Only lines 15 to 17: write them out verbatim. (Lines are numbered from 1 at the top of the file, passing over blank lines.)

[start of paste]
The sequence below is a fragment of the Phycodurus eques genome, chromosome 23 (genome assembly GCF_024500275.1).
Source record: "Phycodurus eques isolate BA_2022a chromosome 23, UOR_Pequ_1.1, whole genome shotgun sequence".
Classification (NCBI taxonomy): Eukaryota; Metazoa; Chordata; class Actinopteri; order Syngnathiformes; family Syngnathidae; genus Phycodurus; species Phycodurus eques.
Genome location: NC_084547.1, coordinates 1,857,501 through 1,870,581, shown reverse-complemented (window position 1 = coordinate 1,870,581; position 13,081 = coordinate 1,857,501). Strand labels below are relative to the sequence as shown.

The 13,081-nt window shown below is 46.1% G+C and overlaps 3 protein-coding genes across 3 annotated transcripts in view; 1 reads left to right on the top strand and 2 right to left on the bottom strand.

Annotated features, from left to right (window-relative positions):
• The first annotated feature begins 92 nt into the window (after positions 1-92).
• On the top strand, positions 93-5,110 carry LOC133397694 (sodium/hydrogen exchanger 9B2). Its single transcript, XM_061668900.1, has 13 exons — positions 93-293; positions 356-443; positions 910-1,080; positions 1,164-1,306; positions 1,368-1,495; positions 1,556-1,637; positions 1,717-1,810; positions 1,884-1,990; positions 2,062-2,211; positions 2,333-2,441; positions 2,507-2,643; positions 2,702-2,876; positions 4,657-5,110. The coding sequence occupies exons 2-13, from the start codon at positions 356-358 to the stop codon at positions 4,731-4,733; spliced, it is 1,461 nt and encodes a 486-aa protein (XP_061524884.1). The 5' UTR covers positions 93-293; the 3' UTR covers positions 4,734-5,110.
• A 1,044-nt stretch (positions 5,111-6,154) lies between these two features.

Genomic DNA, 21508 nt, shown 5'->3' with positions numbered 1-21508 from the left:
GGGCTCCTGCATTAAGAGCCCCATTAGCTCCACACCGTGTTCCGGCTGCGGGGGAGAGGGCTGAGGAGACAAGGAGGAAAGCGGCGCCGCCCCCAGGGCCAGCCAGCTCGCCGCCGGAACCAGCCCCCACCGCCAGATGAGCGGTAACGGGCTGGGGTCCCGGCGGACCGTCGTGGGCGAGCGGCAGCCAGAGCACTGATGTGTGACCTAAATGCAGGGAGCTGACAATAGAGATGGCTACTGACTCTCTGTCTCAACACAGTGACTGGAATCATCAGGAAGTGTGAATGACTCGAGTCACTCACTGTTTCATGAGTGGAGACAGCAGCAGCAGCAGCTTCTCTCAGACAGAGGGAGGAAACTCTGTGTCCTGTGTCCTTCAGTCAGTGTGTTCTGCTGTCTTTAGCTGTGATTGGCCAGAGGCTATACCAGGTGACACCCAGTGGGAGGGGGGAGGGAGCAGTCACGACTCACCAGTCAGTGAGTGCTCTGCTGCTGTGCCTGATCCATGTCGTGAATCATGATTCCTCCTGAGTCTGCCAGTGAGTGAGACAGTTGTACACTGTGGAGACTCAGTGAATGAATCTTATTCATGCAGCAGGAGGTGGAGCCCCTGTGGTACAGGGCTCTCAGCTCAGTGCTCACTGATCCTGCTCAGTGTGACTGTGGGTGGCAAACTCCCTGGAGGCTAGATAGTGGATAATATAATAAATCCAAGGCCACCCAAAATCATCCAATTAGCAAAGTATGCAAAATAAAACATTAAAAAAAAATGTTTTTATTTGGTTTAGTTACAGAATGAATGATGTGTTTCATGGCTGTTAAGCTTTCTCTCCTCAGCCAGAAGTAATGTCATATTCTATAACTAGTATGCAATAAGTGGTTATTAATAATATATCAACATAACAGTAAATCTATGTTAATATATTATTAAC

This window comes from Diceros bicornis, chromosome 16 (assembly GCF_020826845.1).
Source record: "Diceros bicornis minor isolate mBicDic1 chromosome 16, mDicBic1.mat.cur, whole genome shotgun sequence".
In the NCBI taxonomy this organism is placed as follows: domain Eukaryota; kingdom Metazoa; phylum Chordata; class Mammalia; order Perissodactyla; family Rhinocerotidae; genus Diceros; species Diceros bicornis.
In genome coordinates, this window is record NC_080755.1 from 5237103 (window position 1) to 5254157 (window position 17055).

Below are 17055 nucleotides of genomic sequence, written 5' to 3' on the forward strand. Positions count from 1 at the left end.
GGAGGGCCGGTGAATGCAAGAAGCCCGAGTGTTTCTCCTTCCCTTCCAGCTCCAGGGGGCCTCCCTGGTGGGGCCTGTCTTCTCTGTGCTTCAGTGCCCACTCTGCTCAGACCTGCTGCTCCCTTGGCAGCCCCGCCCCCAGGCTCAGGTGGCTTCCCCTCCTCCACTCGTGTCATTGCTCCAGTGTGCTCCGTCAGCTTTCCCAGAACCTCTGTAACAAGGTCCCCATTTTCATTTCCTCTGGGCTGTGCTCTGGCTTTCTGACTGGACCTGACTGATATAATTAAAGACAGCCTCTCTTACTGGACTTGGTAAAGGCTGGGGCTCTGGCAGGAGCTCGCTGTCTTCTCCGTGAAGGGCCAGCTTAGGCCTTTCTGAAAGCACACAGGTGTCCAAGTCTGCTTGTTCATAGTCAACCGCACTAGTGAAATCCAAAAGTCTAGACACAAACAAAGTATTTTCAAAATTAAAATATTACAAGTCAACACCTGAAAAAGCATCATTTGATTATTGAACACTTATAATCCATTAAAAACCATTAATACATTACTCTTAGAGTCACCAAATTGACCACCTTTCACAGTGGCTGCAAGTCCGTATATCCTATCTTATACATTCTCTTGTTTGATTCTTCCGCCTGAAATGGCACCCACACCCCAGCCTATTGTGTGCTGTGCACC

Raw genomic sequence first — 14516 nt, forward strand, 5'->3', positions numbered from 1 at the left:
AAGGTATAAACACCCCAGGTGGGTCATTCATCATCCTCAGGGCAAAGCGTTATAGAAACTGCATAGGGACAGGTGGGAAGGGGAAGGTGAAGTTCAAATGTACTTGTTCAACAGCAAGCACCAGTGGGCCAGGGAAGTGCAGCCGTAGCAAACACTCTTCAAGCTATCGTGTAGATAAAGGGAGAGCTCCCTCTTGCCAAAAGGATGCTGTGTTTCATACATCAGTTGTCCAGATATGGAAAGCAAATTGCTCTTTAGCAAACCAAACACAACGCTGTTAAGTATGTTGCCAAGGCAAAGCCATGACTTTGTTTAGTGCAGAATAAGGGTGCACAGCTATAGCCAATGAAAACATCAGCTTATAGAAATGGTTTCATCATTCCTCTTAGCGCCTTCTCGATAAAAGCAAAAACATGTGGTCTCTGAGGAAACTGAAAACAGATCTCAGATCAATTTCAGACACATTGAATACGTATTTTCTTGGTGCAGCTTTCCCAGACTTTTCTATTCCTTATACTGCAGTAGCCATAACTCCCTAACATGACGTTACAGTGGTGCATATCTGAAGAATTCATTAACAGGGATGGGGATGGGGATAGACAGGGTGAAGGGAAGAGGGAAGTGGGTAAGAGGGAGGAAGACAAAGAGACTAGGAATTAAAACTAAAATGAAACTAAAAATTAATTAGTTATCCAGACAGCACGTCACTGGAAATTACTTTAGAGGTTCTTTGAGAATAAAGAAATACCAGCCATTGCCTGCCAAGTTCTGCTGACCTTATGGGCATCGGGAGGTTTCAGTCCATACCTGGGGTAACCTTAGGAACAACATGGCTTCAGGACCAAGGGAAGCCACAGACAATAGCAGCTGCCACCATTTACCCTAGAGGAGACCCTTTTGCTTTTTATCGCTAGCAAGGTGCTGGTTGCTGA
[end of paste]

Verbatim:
In genome coordinates, this window is record NC_080755.1 from 5237103 (window position 1) to 5254157 (window position 17055).

Below are 17055 nucleotides of genomic sequence, written 5' to 3' on the forward strand. Positions count from 1 at the left end.
GGAGGGCCGGTGAATGCAAGAAGCCCGAGTGTTTCTCCTTCCCTTCCAGCTCCAGGGGGCCTCCCTGGTGGGGCCTGTCTTCTCTGTGCTTCAGTGCCCACTCTGCTCAGACCTGCTGCTCCCTTGGCAGCCCCGCCCCCAGGCTCAGGTGGCTTCCCCTCCTCCACTCGTGTCATTGCTCCAGTGTGCTCCGTCAGCTTTCCCAGAACCTCTGTAACAAGGTCCCCATTTTCATTTCCTCTGGGCTGTGCTCTGGCTTTCTGACTGGACCTGACTGATATAATTAAAGACAGCCTCTCTTACTGGACTTGGTAAAGGCTGGGGCTCTGGCAGGAGCTCGCTGTCTTCTCCGTGAAGGGCCAGCTTAGGCCTTTCTGAAAGCACACAGGTGTCCAAGTCTGCTTGTTCATAGTCAACCGCACTAGTGAAATCCAAAAGTCTAGACACAAACAAAGTATTTTCAAAATTAAAATATTACAAGTCAACACCTGAAAAAGCATCATTTGATTATTGAACACTTATAATCCATTAAAAACCATTAATACATTACTCTTAGAGTCACCAAATTGACCACCTTTCACAGTGGCTGCAAGTCCGTATATCCTATCTTATACATTCTCTTGTTTGATTCTTCCGCCTGAAATGGCACCCACACCCCAGCCTATTGTGTGCTGTGCACC